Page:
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What should I get, and from where, to be able to play first and second Quake, on Linux, in single-player mode?

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up vote 2 down vote accepted

You can play Quake 1 using the DOSBox emulator (it's compatible). That's probably the closest you will come to the original experience, compared to the source ports.

DOSBox emulation usually works really well, particularly for the more popular titles, which get a lot of testing. And any even remotely modern PC should have the performance to emulate it easily. You'll probably even be able to do multiplayer (DOSBox has IPX/SPX emulation).

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Why use DOSBox if you can run native? – hiena Jun 3 '11 at 21:10
@hiena If you mean by native that you still have a machine that can really boot into DOS, has all the drivers (sound, network, etc.) installed, then that's even better of course. If you're talking about DOS emulation in Windows, that's usually pretty weak. You just avoid all these sound/network problems by using DOSBox. Also, I think Windows x64 doesn't even have the DOS emulation layer anymore. – Cort Jun 4 '11 at 18:47
@Cort Hiena is probably talking about source ports like QuakeSpasm, which are easily the best way to play Quake on Linux - you'll get much better performance than Dosbox and can, if you want, make it look better, too. – ToxicFrog Dec 11 '13 at 5:02
@ToxicFrog He didn't say so. I often prefer running the real native versions through an emulator, because the source ports are never quite hitting exactly the same notes as the original version. If I don't want to make it look better, but my intention is rather nostalgia rather, then DOSbox is the way to go in my opinion. – Cort Dec 11 '13 at 6:15

Quakespasm is a great fork of Fitzquake, the best (faithful) Singleplayer engine there is:

If you cannot use a OpenGL engine, maybe give Tyrquake a try.


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You will need three components to make this work: A launcher, an engine, and a set of original data files. The latter may be the most annoying to obtain; however, a quick search suggests you can still buy an original game disc on Amazon.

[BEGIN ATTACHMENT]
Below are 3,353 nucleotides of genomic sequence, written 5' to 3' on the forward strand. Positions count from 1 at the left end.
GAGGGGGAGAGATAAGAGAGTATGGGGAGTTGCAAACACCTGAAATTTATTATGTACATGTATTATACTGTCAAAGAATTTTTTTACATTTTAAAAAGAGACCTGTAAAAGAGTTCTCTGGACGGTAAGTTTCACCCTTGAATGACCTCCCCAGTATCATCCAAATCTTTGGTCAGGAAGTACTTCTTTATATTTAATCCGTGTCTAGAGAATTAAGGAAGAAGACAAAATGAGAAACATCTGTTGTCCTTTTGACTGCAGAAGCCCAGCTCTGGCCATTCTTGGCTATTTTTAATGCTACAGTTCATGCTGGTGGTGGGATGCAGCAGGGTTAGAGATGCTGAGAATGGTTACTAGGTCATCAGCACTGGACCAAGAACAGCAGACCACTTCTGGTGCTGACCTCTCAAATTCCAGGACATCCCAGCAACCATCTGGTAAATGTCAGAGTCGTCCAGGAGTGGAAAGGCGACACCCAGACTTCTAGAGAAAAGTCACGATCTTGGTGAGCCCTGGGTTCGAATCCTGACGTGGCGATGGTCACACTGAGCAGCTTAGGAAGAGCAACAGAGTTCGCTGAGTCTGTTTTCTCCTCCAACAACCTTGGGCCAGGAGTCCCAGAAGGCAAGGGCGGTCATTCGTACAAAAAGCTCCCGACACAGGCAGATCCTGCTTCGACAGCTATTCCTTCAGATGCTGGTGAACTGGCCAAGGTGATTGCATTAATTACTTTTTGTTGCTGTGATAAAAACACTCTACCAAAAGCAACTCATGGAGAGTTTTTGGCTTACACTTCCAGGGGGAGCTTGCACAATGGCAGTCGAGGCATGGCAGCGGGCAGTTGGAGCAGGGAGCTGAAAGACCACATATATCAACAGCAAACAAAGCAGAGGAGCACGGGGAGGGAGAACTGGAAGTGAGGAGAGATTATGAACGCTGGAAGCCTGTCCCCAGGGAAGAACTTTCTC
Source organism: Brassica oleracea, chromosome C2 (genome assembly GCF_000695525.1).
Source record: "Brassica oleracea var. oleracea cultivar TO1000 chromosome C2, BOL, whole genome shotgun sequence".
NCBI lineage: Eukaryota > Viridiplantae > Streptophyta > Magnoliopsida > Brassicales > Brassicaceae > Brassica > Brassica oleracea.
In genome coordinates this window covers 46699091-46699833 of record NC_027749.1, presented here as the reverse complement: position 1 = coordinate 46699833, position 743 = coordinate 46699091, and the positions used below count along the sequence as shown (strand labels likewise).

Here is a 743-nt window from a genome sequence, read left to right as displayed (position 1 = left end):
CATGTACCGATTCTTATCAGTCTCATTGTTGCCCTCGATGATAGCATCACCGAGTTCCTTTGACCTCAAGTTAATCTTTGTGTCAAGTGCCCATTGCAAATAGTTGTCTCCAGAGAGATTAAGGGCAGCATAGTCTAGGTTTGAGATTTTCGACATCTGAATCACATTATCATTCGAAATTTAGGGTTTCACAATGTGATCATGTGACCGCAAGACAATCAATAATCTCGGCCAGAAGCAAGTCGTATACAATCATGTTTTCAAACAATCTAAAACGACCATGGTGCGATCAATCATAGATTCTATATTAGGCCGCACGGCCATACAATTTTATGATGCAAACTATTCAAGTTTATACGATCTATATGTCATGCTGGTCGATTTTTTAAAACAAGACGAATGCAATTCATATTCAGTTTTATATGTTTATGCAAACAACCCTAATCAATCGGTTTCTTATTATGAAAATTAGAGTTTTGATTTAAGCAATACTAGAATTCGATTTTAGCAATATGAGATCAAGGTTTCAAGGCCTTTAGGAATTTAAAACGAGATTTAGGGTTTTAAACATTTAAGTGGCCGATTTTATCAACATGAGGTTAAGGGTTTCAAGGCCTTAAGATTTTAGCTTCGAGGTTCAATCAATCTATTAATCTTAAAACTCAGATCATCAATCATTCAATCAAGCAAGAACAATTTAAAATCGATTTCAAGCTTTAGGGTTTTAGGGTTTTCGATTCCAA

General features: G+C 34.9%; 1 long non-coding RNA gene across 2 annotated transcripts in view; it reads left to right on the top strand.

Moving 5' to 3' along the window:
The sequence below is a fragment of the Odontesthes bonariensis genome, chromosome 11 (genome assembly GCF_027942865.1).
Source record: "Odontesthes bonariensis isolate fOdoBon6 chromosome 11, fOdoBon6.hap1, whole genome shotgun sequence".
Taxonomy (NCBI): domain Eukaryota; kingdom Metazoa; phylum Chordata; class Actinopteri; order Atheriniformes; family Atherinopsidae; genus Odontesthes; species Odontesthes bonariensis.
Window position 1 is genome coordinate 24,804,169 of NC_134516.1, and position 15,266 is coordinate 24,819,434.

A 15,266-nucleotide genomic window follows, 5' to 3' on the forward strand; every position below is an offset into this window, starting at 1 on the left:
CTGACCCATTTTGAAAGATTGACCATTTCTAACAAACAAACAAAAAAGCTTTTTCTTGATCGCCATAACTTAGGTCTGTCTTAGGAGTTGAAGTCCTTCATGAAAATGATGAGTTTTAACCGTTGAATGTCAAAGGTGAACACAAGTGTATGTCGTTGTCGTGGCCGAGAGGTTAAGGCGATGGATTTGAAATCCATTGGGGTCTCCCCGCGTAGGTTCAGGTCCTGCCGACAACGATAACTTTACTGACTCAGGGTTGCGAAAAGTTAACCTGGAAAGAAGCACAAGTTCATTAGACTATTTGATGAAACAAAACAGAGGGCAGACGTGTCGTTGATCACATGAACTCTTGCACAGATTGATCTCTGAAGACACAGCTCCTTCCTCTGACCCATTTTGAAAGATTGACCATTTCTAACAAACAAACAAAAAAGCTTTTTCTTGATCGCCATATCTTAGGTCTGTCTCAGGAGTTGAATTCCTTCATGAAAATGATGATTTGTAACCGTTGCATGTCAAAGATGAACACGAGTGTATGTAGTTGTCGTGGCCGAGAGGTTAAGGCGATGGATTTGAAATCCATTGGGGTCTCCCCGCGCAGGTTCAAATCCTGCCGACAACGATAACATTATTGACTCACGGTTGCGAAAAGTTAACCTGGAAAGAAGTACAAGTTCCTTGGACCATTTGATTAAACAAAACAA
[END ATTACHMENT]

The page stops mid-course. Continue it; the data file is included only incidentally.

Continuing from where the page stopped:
Once you have that, install this package:

This launcher package will also pull in an engine and a tool to extract the data files off the game disc. Once done, you should be happily fragging away with minimal fuss.

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The DarkPlaces engine is a very easy way to play Quake 1 on Linux. Simply type in sudo apt-get install darkplaces into the console, and it will install. To play Quake, you will need to direct it to the base files. In a console, type darkplaces -basedir /foo/bar/baz/, /foo/bar/baz/ being the directory to the game files. Mind that this is not the id1 folder, but the actual directory where the executible would be. If you just have the source file, put it inside another folder, like quake1 or something that that. For RPM Linux distributions, I don't know how to use RPM, so I'm assuming that you can translate what I gave you to that.

EDIT: For what I know, darkplaces only is obtainable by apt with the Ubuntu repository.

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Since Quake 1 and 2 are GPL, they were probably included with your Linux distribution. You would just need to install them, and (most likely) provide the data files from either the commercial or the shareware versions.

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ubuntu doesn't have them :( or - I can't find them – user3059 Dec 24 '10 at 11:37
The code is GPL -- the game data quite likely aren't. – badp Dec 24 '10 at 15:50
@badp: Yeah... that's what I meant by "data files". – YellowMegaMan Dec 25 '10 at 11:46
@depesz: I found this via Google. Does it help at all? – YellowMegaMan Dec 25 '10 at 11:50

You can play Quake through your web browser here: Quake Flash.

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I couldn't use mouse for control, and had serious audio-video desynchronization. – user3059 Dec 24 '10 at 11:41
You can use mouse controls only while holding down the left mouse button, from what I can tell (which means you have to use keyboard to fire). – keithjgrant Feb 22 '11 at 0:04

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